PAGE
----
From the time I started my studies at HiMolde to now, I have applied for over 700 jobs with over 20 interviews. In the beginning it was a painful process, but I’m getting better at it.
By ZELDA NYANGARI (text & photo)
The struggle of securing employment as an international student in Norway is real! The job search process can be daunting. Rejection is hard to welcome, especially if you’re a person who finds it naturally hard to take no for an answer.
A «no» for me is like adding fuel to my fire.
The reason why most international students seek employment, specifically part-time work, is because, well – from my experience, coming to study in Europe in Norway is expensive. Most students use their savings, and therefore part-time employment will assist with daily living expenses.
Some students have their parents sell their livestock (no joke), some take student loans, some borrow from family and relatives, and some have their partners supporting them. Which ever the case may be, it is every student dream to get a part-time job when studying abroad and to gain some industrial experience during studies, and to get a job after studies or start a business.
But this is not how things unfold in the real world. Language is biggest barrier for international students, followed by work permit requirements and years of work experience.
Here are some tips based on how I managed to get a summer internship with a Norwegian company last year!
Build a strong profile on LinkedIn and other job search websites
Sign up for LinkedIn, Finn, Jobzone etcetera and read the local newspaper. Have a professional profile picture portraying confidence with a smile. Grow your network, send invites to people in your field and attach a personalized message to the invite.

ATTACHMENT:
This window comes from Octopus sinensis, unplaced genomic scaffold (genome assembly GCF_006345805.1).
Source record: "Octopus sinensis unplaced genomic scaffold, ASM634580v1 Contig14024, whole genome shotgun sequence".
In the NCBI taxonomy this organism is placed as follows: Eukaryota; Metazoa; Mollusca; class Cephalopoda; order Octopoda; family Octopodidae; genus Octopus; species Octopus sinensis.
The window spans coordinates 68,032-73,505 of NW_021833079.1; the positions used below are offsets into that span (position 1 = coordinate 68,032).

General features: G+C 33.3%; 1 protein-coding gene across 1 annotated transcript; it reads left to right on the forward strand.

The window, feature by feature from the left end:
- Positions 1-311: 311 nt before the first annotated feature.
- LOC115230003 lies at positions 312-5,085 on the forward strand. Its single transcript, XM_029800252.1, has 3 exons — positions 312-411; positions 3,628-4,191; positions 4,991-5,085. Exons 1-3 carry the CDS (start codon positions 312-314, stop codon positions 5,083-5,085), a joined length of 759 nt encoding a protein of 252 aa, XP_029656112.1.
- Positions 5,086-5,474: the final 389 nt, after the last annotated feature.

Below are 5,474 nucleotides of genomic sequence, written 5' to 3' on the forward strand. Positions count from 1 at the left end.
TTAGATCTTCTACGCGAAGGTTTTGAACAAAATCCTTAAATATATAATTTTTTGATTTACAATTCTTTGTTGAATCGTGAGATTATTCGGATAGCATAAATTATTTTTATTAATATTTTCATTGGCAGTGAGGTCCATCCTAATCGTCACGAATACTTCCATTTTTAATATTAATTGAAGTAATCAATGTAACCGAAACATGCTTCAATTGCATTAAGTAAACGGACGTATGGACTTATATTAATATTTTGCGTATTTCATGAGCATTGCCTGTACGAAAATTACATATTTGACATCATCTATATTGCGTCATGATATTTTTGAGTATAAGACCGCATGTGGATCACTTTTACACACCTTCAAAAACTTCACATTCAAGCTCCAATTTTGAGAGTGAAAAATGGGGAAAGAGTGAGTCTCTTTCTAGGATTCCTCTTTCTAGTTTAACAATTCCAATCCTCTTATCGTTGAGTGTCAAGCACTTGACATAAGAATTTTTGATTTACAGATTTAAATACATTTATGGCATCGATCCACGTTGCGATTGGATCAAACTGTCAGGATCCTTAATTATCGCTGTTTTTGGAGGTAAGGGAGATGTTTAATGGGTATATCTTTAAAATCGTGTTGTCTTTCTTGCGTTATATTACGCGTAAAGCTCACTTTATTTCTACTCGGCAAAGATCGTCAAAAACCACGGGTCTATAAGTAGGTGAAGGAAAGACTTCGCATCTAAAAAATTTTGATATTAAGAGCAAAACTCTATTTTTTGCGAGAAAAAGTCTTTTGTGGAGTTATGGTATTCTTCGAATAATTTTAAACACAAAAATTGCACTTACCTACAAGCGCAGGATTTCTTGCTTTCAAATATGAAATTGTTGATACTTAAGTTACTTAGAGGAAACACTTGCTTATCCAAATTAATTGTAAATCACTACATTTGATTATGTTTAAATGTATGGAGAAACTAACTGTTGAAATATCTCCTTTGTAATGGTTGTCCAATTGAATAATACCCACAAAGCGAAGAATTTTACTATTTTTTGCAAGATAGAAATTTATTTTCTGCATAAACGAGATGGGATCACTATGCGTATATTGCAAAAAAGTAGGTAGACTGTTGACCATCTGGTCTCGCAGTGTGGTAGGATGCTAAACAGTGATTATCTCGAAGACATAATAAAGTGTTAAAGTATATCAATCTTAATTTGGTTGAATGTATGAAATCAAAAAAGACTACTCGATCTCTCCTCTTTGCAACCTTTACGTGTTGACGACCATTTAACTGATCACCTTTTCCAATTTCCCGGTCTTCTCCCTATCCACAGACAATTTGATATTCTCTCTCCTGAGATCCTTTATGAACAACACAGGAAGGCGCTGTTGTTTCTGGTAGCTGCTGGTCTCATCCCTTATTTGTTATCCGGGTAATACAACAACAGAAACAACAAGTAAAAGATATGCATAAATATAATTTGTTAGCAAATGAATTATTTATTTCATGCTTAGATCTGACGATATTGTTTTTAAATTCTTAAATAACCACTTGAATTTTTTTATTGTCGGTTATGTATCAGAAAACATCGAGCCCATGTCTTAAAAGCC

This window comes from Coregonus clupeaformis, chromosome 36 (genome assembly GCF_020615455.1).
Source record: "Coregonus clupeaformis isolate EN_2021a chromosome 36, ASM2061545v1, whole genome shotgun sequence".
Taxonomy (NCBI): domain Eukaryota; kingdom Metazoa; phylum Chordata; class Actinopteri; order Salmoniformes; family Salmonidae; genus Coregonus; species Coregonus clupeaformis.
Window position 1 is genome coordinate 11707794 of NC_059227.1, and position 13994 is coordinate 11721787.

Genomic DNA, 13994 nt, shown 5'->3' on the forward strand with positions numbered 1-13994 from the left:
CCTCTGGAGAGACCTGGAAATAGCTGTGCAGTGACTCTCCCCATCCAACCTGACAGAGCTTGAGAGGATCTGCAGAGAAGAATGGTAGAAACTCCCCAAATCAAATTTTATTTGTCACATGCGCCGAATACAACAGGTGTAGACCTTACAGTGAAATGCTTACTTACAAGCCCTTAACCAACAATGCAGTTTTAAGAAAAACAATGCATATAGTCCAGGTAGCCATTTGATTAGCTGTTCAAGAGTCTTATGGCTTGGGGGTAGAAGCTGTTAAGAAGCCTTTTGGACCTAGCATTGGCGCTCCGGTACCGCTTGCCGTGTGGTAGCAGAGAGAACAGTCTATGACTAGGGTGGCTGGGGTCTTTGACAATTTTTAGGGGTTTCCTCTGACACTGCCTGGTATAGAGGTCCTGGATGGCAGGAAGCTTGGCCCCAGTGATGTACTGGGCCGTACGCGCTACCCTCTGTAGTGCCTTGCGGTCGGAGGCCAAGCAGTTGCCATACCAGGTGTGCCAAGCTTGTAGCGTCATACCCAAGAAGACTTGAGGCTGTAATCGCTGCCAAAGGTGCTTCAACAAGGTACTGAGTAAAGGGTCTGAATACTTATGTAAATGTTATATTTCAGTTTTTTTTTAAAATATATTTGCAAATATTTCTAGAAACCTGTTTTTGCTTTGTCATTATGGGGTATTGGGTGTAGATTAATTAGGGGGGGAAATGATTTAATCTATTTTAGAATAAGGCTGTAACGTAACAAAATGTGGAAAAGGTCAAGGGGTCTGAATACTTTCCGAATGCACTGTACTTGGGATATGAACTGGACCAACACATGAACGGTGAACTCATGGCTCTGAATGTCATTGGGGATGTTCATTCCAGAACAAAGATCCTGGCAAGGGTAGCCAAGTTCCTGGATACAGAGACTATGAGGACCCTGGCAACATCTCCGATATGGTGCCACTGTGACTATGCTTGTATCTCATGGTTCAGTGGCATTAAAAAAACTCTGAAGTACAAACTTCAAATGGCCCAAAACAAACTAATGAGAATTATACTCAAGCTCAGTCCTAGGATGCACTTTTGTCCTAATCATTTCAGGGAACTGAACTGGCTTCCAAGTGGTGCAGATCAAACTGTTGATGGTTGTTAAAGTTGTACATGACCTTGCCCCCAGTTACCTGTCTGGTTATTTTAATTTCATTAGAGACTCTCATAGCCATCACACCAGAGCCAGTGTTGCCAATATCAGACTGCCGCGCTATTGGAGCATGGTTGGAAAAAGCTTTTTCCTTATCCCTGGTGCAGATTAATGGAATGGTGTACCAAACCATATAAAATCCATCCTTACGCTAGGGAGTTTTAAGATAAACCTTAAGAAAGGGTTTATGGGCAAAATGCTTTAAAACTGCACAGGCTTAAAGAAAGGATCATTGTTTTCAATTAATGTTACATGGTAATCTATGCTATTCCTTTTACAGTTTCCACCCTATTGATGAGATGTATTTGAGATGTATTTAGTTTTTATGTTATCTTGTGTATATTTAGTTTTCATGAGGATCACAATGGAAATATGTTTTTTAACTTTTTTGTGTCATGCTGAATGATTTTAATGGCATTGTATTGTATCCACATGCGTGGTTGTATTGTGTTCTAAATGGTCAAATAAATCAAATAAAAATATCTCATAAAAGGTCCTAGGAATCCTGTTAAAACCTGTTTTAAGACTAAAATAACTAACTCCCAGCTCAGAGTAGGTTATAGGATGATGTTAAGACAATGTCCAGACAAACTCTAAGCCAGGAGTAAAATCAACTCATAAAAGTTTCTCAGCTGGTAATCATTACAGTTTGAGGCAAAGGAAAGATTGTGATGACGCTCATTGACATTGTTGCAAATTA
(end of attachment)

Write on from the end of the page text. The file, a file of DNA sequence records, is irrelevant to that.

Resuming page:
Complete all the sections on your profile that is about personal information, work experience, education, skills, certificates and references. Prepare a brief CV coupled with a motivation letter explaining in detail how you could add value to the company.
This requires you to do a background search of the company before you write the cover letter and make sure each cover letter is tailored to meet the needs of that company.
Do not feel shy or embarrassed
If you don’t ask, they will never tell. Send messages asking about a topic, how to improve yourself, internship or graduate positions and the requirements the company is specifically looking for in a potential employee. Ask to discuss this over coffee, a call or by sending your resume. Approach companies in person and use emails.
Be up to date with what is happening around you, attend career fairs at the university, in the city center and areas around. Volunteer to help with some research work, a program or a day activity.
It is also helpful to be a member of a student committee such as ESN, ECONA, iStudent, Smuget and others. Attend conferences, research workshops, dinners and lunch parties with people from different companies.
Confidence is like a muscle. The more you use it, the stronger it gets. Have faith in yourself, know what you bring to the table and be willing to learn and grow. Continuously work on creating the best version of yourself, and do not feel discouraged. You’re winning your own race, it’s not a competition.
Prepare, prepare and prepare; from the CV, cover letter, video CV and to the actual interview.
You want to sound like you know what you’re talking about and that you’re knowledgeable about the company’s business operations and latest news. Carefully read the job description, goals and values of the company and use the information to answer the interview questions.
If it’s a face to face interview, dress the way you want to be addressed, do not panic, understand the questions and ask for clarity to give a detailed and structured answer. If you do not know, it’s better to say it is a topic you find interesting and would like to explore, or mention something you know that is related to the topic.
NEVER say «I don’t know». What I have concluded to be a commonality in most if not all companies’ values, are the importance of collaborations. Companies value a person with the ability to perform well in a team set-up.
The law of averages
This has taught me how to be successful in anything I do.
“The more you shoot, the better chances you have of winning the game.” – Sandi Kohler.
It’s simple. The more you apply, the more chances you have. I recommend 10 jobs a day. And remember that “the sky is not the limit, the mind is” and “courage is not the absence of fear about the future,. but the capacity to act despite our fears”.
May the force be with you.
–> Zelda Nyangari is a master’s student in logistics at Molde University College.